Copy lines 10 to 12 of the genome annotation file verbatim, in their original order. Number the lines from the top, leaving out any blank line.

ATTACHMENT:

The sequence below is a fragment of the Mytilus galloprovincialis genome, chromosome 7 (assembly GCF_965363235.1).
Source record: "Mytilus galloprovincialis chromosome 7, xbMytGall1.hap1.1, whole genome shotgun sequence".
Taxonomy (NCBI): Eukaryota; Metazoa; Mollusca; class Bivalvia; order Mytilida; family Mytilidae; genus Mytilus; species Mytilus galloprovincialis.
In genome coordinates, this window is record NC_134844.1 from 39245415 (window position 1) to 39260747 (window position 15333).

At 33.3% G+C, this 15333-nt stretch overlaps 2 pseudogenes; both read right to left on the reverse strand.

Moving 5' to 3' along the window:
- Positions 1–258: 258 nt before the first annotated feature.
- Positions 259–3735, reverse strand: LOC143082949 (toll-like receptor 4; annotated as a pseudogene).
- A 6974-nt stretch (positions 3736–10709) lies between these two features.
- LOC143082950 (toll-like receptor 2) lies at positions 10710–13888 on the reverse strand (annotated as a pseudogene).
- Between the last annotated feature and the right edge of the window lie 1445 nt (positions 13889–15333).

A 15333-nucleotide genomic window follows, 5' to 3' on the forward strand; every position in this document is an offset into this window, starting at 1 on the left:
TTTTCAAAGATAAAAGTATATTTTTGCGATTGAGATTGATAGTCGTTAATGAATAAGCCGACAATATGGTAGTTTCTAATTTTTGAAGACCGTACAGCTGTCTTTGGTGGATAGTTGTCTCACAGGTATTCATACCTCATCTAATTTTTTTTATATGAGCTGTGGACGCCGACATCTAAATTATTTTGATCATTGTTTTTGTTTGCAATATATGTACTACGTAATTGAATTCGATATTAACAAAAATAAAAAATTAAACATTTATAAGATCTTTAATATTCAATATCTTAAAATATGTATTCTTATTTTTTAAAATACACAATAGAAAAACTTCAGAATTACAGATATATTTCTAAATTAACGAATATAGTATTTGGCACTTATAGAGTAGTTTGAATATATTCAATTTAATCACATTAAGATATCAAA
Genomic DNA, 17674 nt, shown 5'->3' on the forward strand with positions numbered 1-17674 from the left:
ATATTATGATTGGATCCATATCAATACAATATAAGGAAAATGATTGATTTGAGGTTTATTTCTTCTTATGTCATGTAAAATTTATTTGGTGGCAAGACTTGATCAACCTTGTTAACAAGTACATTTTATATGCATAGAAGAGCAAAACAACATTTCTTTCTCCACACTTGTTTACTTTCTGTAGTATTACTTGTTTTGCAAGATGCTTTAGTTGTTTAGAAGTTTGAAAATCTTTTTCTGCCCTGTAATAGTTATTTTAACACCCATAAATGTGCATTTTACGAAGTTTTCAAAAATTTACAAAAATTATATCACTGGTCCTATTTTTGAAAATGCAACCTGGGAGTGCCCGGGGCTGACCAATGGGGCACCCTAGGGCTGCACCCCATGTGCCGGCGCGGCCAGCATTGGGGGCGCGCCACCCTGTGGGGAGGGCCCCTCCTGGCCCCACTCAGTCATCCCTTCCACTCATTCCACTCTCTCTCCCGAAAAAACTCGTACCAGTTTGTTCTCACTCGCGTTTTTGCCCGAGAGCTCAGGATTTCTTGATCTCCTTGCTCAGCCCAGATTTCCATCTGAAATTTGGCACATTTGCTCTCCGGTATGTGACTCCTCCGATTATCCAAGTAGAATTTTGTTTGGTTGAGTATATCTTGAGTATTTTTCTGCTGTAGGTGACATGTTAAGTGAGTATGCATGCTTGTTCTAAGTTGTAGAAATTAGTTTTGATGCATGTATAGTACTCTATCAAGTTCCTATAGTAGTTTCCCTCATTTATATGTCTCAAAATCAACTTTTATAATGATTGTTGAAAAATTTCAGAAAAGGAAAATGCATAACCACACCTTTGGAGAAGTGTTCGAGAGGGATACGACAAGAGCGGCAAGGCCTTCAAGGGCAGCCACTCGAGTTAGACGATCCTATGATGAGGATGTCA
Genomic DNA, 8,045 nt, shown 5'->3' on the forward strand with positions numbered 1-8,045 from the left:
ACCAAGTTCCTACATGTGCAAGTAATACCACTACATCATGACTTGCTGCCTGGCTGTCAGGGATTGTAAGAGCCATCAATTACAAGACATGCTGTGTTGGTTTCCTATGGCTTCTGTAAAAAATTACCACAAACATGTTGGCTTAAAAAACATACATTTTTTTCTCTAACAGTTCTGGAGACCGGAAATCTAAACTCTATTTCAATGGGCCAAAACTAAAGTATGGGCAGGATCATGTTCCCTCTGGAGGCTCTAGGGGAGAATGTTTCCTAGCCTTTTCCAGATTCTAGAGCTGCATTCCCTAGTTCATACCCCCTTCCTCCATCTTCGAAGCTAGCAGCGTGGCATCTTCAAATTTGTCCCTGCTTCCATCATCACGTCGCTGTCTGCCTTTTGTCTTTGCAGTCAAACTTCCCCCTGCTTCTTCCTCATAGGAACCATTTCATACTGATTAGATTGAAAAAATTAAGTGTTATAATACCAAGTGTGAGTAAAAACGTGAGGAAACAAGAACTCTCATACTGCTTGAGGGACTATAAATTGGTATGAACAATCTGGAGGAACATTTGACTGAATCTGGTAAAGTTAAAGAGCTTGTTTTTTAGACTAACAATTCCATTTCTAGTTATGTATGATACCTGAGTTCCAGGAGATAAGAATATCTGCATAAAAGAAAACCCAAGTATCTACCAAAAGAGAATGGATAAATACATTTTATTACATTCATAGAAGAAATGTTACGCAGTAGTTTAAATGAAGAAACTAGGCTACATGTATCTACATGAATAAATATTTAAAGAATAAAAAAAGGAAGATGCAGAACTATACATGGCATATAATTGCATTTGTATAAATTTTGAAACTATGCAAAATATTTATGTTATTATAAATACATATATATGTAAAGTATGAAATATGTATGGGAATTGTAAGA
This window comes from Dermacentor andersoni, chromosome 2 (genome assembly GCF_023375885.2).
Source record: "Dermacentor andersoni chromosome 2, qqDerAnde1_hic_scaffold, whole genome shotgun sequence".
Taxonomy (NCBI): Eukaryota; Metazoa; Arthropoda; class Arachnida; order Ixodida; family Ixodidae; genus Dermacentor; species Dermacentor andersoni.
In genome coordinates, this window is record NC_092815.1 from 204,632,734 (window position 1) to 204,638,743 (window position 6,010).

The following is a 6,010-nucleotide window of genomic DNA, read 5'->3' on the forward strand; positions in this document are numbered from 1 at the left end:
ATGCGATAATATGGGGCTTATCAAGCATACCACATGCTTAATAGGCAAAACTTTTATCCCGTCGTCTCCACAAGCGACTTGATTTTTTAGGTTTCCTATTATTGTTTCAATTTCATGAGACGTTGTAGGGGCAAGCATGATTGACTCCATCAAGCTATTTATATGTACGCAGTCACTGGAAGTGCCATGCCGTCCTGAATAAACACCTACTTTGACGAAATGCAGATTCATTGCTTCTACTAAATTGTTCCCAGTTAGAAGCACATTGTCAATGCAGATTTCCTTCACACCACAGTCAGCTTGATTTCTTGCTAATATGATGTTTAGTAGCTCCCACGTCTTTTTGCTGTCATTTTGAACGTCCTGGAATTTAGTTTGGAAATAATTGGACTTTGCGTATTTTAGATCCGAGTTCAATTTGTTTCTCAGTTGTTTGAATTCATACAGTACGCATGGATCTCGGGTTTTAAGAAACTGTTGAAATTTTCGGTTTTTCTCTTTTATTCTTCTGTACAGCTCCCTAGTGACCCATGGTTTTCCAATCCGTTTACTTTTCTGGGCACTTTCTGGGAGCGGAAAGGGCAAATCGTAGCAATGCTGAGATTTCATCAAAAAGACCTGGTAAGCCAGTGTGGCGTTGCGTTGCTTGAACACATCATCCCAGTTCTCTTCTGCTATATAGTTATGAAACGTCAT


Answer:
- LOC143082950 (toll-like receptor 2) lies at positions 10710–13888 on the reverse strand (annotated as a pseudogene).
- Between the last annotated feature and the right edge of the window lie 1445 nt (positions 13889–15333).

A 15333-nucleotide genomic window follows, 5' to 3' on the forward strand; every position in this document is an offset into this window, starting at 1 on the left: